Jennifer Daly (formerly of Shopify) walks us through effective email marketing strategies. You can use email marketing to boost customer activation, increase retention, and receive feedback on your product or service.
Email marketing can be a great way to activate customers—it opens communication between you and your market.
Email marketing is also a strong retention tool. With it, you can inform potential customers about your features and products, and remind and even upsell existing customers about them. Email subscribers are far more valuable than a Facebook like or Twitter love.
Lastly, you can use it to get product feedback. You can learn not only what people like and want more of, but also what they don’t like and reasons why they might not be using your product.
Strict legislation governs the use of commercial email communication. It is important to know the law. In Canada, this is CASL. In the US, this is the CAN-SPAM Act.
Pros and cons of email marketing:
- Is low-cost/free
- Is can be used at all stages of the customer acquisition funnel, from lead generation to helping close a sale
- Is a great way to open a conversation with a potential of existing customer
- Emails risk being treated as spam by the recipient’s email program and recipients may never see them. (Email marketing giant MailChimp has put together a guide on how to avoid spam filters when using their service)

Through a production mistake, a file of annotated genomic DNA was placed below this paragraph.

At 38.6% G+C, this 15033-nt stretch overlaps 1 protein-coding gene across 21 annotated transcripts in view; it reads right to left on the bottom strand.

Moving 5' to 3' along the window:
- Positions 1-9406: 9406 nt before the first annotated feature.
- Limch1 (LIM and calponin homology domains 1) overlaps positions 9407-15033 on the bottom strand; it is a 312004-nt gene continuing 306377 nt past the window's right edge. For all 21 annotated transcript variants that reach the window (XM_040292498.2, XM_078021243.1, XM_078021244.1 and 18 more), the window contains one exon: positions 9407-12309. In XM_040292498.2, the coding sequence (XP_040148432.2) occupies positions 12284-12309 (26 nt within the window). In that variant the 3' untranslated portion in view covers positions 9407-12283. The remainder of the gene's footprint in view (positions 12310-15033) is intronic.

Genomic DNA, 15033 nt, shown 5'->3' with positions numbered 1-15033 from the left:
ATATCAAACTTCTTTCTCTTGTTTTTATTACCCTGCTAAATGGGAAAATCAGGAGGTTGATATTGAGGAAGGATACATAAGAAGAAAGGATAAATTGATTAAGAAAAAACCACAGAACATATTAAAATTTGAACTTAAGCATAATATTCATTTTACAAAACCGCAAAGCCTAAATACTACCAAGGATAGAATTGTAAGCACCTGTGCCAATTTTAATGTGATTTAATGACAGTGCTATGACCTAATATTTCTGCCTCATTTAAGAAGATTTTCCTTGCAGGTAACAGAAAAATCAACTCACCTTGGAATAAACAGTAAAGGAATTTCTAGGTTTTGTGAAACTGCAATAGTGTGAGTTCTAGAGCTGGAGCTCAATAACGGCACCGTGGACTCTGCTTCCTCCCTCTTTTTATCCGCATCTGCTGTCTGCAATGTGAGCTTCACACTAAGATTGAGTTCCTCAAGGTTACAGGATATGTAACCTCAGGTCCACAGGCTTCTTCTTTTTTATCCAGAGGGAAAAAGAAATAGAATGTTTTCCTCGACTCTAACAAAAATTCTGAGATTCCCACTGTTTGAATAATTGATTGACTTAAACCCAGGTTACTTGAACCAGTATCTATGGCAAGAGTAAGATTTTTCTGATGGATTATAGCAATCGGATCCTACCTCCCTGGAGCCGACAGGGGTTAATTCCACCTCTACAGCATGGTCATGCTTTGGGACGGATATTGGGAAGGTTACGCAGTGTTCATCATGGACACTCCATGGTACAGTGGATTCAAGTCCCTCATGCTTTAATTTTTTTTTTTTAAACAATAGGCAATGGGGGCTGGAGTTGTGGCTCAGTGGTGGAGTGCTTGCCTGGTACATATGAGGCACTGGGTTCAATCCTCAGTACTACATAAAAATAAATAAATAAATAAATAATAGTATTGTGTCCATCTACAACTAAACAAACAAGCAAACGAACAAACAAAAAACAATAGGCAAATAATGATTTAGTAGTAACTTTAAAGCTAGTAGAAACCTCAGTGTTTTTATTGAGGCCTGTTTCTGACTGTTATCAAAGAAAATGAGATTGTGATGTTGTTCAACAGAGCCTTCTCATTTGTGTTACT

- our emails risk being viewed as spam by recipients themselves if the email is not personalized or relevant. Irritating your customers is counter-productive—keep your emails targeted
Can you reach your target customers with email marketing?
Ways to optimize simple tests
Key growth tactics and strategies
- A/B split testing can used to test the success [NB1] of your email campaigns. Keep in mind that the subject heading is a key variable in whether recipients open an email or not. Note: A large sample group may be needed for A/B testing in order to be effective—if roughly 10% of emails are opened, you may need to send a total of 10,000 emails in order to gain useful data
- Send a welcome email after a user subscribes to a list
- Use a copywriter to make sure your emails are compelling and well written. Make sure they keep the copy conversational (remember, you are marketing to humans)
- Employ drip marketing techniques
- If you already have a list of email addresses of potential customers, extrapolate what data you can and retarget your emails based on their stage of the customer acquisition funnel. Do this often. This can lead to higher-quality customer conversations and conversions
- Have a mini-demo ready for customers that call in or email back as a result of your email marketing
- Never pass up an opportunity to collect an email address. Even if you’re not pursuing email marketing at the time, maintaining a relevant email list can prove useful later
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